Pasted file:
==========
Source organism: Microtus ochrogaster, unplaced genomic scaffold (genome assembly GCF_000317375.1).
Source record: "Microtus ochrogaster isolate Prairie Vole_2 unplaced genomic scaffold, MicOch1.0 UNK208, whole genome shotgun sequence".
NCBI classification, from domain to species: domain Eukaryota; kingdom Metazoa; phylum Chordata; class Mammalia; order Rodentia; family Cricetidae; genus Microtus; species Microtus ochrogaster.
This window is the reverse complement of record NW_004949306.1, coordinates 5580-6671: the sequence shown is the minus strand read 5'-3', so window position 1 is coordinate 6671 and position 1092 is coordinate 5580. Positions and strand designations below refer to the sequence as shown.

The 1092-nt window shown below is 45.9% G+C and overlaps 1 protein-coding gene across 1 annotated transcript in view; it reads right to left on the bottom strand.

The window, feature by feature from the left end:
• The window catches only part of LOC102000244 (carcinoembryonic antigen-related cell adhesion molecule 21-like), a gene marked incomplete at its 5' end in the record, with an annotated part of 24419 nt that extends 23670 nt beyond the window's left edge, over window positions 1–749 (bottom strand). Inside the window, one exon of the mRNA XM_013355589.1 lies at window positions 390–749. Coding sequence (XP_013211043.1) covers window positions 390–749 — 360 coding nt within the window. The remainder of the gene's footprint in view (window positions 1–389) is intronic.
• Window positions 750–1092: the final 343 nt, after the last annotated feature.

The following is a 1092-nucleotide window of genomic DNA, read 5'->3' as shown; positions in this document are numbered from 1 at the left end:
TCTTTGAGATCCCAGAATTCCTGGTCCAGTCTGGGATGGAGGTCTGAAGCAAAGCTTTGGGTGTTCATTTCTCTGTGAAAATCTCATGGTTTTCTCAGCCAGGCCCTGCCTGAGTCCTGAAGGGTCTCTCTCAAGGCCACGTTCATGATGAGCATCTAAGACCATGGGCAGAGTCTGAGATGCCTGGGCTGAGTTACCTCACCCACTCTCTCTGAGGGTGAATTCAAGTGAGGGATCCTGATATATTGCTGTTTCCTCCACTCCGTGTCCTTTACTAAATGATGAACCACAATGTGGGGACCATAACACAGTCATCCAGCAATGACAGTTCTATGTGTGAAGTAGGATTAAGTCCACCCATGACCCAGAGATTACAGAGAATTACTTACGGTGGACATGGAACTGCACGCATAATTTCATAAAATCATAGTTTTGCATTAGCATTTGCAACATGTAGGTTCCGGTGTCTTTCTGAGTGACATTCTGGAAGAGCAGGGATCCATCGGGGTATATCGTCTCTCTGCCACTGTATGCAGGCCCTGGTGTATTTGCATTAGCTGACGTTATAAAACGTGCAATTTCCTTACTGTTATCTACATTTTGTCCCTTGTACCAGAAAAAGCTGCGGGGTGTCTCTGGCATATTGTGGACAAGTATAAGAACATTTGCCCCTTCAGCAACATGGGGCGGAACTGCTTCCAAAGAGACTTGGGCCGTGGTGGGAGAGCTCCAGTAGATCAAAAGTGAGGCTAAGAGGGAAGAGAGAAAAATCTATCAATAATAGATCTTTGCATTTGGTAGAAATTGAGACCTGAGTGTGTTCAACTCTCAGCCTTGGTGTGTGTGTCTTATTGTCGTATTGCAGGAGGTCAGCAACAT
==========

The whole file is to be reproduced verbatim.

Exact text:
Source organism: Microtus ochrogaster, unplaced genomic scaffold (genome assembly GCF_000317375.1).
Source record: "Microtus ochrogaster isolate Prairie Vole_2 unplaced genomic scaffold, MicOch1.0 UNK208, whole genome shotgun sequence".
NCBI classification, from domain to species: domain Eukaryota; kingdom Metazoa; phylum Chordata; class Mammalia; order Rodentia; family Cricetidae; genus Microtus; species Microtus ochrogaster.
This window is the reverse complement of record NW_004949306.1, coordinates 5580-6671: the sequence shown is the minus strand read 5'-3', so window position 1 is coordinate 6671 and position 1092 is coordinate 5580. Positions and strand designations below refer to the sequence as shown.

The 1092-nt window shown below is 45.9% G+C and overlaps 1 protein-coding gene across 1 annotated transcript in view; it reads right to left on the bottom strand.

The window, feature by feature from the left end:
• The window catches only part of LOC102000244 (carcinoembryonic antigen-related cell adhesion molecule 21-like), a gene marked incomplete at its 5' end in the record, with an annotated part of 24419 nt that extends 23670 nt beyond the window's left edge, over window positions 1–749 (bottom strand). Inside the window, one exon of the mRNA XM_013355589.1 lies at window positions 390–749. Coding sequence (XP_013211043.1) covers window positions 390–749 — 360 coding nt within the window. The remainder of the gene's footprint in view (window positions 1–389) is intronic.
• Window positions 750–1092: the final 343 nt, after the last annotated feature.

The following is a 1092-nucleotide window of genomic DNA, read 5'->3' as shown; positions in this document are numbered from 1 at the left end:
TCTTTGAGATCCCAGAATTCCTGGTCCAGTCTGGGATGGAGGTCTGAAGCAAAGCTTTGGGTGTTCATTTCTCTGTGAAAATCTCATGGTTTTCTCAGCCAGGCCCTGCCTGAGTCCTGAAGGGTCTCTCTCAAGGCCACGTTCATGATGAGCATCTAAGACCATGGGCAGAGTCTGAGATGCCTGGGCTGAGTTACCTCACCCACTCTCTCTGAGGGTGAATTCAAGTGAGGGATCCTGATATATTGCTGTTTCCTCCACTCCGTGTCCTTTACTAAATGATGAACCACAATGTGGGGACCATAACACAGTCATCCAGCAATGACAGTTCTATGTGTGAAGTAGGATTAAGTCCACCCATGACCCAGAGATTACAGAGAATTACTTACGGTGGACATGGAACTGCACGCATAATTTCATAAAATCATAGTTTTGCATTAGCATTTGCAACATGTAGGTTCCGGTGTCTTTCTGAGTGACATTCTGGAAGAGCAGGGATCCATCGGGGTATATCGTCTCTCTGCCACTGTATGCAGGCCCTGGTGTATTTGCATTAGCTGACGTTATAAAACGTGCAATTTCCTTACTGTTATCTACATTTTGTCCCTTGTACCAGAAAAAGCTGCGGGGTGTCTCTGGCATATTGTGGACAAGTATAAGAACATTTGCCCCTTCAGCAACATGGGGCGGAACTGCTTCCAAAGAGACTTGGGCCGTGGTGGGAGAGCTCCAGTAGATCAAAAGTGAGGCTAAGAGGGAAGAGAGAAAAATCTATCAATAATAGATCTTTGCATTTGGTAGAAATTGAGACCTGAGTGTGTTCAACTCTCAGCCTTGGTGTGTGTGTCTTATTGTCGTATTGCAGGAGGTCAGCAACAT